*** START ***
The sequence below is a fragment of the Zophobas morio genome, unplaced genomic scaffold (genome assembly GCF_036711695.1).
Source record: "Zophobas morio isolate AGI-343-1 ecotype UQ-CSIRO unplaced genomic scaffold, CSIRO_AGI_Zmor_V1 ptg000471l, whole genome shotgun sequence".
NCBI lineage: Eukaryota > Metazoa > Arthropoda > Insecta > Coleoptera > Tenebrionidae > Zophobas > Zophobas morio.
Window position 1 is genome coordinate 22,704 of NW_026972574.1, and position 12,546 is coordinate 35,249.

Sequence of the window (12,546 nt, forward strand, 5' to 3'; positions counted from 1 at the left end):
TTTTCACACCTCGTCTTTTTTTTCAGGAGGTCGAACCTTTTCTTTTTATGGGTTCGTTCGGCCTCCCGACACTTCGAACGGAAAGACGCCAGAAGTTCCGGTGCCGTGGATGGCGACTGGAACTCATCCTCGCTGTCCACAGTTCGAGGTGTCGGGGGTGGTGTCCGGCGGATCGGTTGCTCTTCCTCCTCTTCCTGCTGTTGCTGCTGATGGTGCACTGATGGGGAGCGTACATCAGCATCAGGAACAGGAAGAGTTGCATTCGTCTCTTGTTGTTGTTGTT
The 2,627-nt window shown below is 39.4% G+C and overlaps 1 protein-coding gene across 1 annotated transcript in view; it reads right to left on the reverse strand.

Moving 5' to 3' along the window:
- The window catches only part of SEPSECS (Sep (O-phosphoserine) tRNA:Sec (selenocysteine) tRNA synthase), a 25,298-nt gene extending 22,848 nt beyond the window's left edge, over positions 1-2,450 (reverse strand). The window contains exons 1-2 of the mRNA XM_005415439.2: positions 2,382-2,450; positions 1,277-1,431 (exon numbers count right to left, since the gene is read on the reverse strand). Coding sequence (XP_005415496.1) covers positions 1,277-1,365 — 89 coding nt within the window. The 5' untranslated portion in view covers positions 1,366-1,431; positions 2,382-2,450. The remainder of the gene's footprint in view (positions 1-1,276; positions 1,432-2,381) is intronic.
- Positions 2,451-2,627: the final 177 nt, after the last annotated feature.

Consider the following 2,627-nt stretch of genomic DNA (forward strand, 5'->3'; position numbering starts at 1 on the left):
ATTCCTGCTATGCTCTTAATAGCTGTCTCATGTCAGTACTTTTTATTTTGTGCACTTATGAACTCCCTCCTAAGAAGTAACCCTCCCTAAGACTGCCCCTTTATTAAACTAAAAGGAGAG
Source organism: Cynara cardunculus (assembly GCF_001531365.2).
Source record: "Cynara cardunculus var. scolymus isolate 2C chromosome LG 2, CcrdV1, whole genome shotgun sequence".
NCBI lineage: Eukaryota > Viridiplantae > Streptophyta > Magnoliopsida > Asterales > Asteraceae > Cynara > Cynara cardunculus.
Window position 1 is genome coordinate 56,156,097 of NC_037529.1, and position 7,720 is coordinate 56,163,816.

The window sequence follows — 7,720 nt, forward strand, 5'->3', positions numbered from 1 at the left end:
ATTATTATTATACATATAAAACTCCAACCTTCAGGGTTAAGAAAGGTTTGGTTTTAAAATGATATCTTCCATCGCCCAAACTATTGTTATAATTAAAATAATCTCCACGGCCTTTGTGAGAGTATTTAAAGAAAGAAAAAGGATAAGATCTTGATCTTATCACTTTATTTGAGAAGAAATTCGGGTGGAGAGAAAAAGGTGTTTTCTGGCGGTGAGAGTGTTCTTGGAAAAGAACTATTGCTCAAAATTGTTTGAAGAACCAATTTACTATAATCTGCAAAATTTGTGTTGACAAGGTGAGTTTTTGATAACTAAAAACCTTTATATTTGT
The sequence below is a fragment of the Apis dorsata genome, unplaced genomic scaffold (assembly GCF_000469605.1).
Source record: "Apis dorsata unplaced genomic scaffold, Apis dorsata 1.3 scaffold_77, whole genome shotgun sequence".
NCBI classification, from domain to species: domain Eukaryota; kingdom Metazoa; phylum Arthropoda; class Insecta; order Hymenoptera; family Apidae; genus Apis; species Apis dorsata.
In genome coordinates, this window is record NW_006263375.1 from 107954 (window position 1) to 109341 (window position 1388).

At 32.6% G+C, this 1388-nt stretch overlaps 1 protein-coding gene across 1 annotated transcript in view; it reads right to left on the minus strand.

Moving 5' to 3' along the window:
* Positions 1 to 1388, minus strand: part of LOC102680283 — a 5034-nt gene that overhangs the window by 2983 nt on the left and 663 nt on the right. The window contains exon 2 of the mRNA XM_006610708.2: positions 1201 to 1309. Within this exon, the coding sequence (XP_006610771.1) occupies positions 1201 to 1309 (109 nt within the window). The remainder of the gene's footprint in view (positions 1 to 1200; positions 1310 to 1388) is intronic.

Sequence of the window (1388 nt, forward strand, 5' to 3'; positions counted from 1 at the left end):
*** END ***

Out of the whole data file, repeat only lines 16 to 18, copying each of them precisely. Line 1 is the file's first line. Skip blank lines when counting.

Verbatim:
Window position 1 is genome coordinate 56,156,097 of NC_037529.1, and position 7,720 is coordinate 56,163,816.

The window sequence follows — 7,720 nt, forward strand, 5'->3', positions numbered from 1 at the left end:
ATTATTATTATACATATAAAACTCCAACCTTCAGGGTTAAGAAAGGTTTGGTTTTAAAATGATATCTTCCATCGCCCAAACTATTGTTATAATTAAAATAATCTCCACGGCCTTTGTGAGAGTATTTAAAGAAAGAAAAAGGATAAGATCTTGATCTTATCACTTTATTTGAGAAGAAATTCGGGTGGAGAGAAAAAGGTGTTTTCTGGCGGTGAGAGTGTTCTTGGAAAAGAACTATTGCTCAAAATTGTTTGAAGAACCAATTTACTATAATCTGCAAAATTTGTGTTGACAAGGTGAGTTTTTGATAACTAAAAACCTTTATATTTGT